Interestingly, the HA samples display an isotopic composition very similar to the composition of its host organism (Fig. 8). The 95 % confidence ellipsoids of HAW, HAO and A. excavata all overlap at the highest δ18O values. However, in contrast to A. excavata, HAW and HAO display positive correlations between δ18O and δ13C. This may indicate that all three organisms closely mineralize their carbon from the same source, but hydration/hydroxylation kinetics occur more pronounced in HAW and HAO relative to A. excavata.
The observable differences in the carbon isotopic composition between HA and HL can also be caused by different proportions of the carbon sources. HL presumably have constant access to the host's carbon pool, whereas the access of HA to the host's carbon pool is limited due to the defense mechanism of A. excavata (Fig. 3). When the bivalve has successfully closed the boring of the foraminifera, the foraminifera must use seawater DIC as a carbon source until it penetrates the shell again. This mixing of different carbon sources in HA in contrast to the stable carbon source of HL can explain the lower δ13C values in HL due to an increased influence of host-derived carbon.
HL is characterized by significantly more positive δ18O values than its host and is also characterized by a slightly steeper positive correlation between δ13C and δ18O. Both circumstances point to faster hydration/hydroxylation kinetics to be effective during the mineralization of HL compared to its host (Chen et al., 2018). If the pH at which HA precipitates carbonate is lower than the pH of the calcifying fluid in D. pertusum, the hydration kinetics would be accelerated as a result (Raddatz et al., 2014; Cohen, 2003; Crenshaw, 1972). Both organisms may derive their carbon from the same source, which likely occurs depleted in 13C relative to seawater, possibly due to significant admixture from metabolic CO2. This assertion is supported by the fact that HL has constant access to the host's carbon pool.
Another mechanism potentially altering the δ13C from equilibrium might be the etching mechanism that pumps H+ ions in the ambient water around the foraminifera (Toyofuku et al., 2017). The decreasing pH around the foraminifera shifts the carbon speciation towards CO2. As CO2 is depleted in 13C compared to the total inorganic carbon pool, the utilization of CO2 for calcification would also explain the deviations of the foraminifera's shell δ13C from isotopic equilibrium (Toyofuku et al., 2017; McCorkle et al., 1997).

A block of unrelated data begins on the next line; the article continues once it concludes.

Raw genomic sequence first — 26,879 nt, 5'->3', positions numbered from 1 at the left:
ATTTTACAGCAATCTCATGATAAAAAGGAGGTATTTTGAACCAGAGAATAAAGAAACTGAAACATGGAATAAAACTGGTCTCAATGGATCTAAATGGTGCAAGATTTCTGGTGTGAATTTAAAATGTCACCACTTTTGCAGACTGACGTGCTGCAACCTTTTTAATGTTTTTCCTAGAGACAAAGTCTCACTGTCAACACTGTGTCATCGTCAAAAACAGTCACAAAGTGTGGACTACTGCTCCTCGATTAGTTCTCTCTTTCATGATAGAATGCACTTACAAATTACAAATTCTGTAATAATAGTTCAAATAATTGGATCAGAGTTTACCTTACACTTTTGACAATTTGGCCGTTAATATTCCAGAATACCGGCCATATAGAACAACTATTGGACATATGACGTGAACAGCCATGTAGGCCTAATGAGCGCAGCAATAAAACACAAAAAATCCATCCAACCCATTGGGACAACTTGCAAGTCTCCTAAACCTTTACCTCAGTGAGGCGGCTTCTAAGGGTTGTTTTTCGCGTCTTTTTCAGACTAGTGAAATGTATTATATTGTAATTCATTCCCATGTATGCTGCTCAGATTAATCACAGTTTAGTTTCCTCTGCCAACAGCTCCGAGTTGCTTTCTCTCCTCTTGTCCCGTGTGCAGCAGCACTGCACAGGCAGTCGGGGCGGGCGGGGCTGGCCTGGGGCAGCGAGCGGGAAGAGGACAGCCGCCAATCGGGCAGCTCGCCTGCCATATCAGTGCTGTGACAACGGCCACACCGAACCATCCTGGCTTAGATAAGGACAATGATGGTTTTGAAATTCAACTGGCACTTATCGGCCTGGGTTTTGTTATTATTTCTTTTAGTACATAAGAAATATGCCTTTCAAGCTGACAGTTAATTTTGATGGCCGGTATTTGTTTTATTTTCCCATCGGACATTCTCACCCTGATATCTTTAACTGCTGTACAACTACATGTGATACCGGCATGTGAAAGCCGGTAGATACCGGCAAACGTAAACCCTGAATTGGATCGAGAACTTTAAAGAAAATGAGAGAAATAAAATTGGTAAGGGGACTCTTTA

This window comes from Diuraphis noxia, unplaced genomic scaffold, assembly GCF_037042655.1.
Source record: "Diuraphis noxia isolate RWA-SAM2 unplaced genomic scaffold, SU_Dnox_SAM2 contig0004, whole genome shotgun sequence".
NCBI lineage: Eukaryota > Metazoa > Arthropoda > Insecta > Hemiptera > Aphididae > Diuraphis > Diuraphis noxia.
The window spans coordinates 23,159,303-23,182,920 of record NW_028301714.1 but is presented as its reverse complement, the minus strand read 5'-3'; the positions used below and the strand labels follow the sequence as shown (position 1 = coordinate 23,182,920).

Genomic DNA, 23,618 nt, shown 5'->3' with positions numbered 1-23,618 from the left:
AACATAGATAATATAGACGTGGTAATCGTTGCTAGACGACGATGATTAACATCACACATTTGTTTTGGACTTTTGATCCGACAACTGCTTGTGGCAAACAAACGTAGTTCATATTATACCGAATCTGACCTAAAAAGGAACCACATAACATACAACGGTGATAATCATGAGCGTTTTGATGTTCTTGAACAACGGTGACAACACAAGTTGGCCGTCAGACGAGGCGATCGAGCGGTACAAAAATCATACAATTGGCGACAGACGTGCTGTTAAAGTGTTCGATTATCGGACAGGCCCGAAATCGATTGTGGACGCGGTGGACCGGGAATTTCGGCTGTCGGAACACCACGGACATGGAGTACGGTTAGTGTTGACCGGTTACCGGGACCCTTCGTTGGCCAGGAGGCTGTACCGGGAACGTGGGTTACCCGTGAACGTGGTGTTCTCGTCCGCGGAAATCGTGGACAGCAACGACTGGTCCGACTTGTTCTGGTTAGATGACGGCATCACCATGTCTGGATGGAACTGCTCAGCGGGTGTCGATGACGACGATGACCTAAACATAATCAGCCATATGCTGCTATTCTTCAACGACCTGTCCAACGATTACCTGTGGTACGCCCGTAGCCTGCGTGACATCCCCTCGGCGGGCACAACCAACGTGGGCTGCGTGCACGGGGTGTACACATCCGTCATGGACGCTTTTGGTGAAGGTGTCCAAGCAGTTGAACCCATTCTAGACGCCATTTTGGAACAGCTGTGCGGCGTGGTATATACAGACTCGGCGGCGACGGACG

4.6 Implications for paleoceanographic reconstructions
The results presented here have implications for paleoreconstructions in two ways. When using bivalves for paleoreconstructions or geochemical investigations in general, the shells must be carefully examined for potential traces of bioerosion. In case of callus formation, the carbonate formed can have a significantly different composition than the original carbonate mineralogy.
Even more critical are the implications for paleoceanographic reconstructions using foraminifera, which are regularly analyzed for this purpose. Several foraminifera species are known to live on different host organisms and act as parasites and/or bioeroders (Walker et al., 2017; Dupuy et al., 2010; Freiwald and Schönfeld, 1996). Some of these are also used for isotope- and element-based paleoenvironmental reconstructions or geochemical investigations in general, such as Cibicides refulgens (Mackensen and Nam, 2014; Rathburn and de Deckker, 1997; García-Gallardo et al., 2017), Hanzawaia concentrica (Smith and Emiliani, 1968) and Discanomalia coronata (Baranwal et al., 2014).
As an example, we use a δ18O-temperature conversion formula for benthic foraminifera (Marchitto et al., 2014) and our measured δ18O ratios to reconstruct a temperature for the Leksa Reef of 7.5 ∘C using HAO and 7.8 ∘C using HAW with δ18OSW derived from seawater measurements. In situ measurements of the water temperature in the Leksa Reef by CTD show a mean temperature of 7.8 ∘C (minimum = 7.1 ∘C, maximum = 8.8 ∘C) (Büscher, 2018). If we, however, were to use δ18O ratios from HL, we would reconstruct a water temperature of 8.8 ∘C and consequently overestimate the water temperature by 1.0 ∘C.